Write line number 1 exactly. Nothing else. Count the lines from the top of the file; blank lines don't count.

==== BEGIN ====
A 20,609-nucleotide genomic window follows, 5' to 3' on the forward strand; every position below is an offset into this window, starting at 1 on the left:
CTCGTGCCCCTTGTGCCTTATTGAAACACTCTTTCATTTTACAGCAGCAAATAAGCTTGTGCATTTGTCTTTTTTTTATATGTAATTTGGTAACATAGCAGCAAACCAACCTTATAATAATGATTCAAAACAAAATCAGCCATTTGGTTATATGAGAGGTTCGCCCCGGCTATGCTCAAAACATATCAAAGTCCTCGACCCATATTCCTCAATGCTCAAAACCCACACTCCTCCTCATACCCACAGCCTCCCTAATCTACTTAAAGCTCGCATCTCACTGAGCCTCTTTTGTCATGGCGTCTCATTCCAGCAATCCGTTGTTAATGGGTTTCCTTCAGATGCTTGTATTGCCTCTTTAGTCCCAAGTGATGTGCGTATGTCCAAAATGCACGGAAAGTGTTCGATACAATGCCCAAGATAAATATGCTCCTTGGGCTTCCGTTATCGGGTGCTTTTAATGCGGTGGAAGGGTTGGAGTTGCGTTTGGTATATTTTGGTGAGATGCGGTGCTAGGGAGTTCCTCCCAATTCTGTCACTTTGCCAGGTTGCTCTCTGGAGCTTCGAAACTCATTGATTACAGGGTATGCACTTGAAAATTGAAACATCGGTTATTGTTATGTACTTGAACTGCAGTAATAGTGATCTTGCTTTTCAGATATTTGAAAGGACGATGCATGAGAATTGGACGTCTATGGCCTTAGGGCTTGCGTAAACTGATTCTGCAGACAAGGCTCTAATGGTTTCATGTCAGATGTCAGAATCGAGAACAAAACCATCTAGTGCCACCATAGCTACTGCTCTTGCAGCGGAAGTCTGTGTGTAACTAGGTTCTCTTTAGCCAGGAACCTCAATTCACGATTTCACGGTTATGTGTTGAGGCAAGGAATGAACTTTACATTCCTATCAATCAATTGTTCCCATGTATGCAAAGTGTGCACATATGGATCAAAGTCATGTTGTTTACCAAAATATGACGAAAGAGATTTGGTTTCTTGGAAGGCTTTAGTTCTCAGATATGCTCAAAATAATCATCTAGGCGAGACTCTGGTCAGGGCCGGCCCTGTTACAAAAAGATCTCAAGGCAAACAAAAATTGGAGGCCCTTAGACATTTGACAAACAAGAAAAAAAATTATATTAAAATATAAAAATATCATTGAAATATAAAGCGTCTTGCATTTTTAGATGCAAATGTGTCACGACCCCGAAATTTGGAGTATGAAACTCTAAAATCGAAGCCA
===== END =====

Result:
A 20,609-nucleotide genomic window follows, 5' to 3' on the forward strand; every position below is an offset into this window, starting at 1 on the left: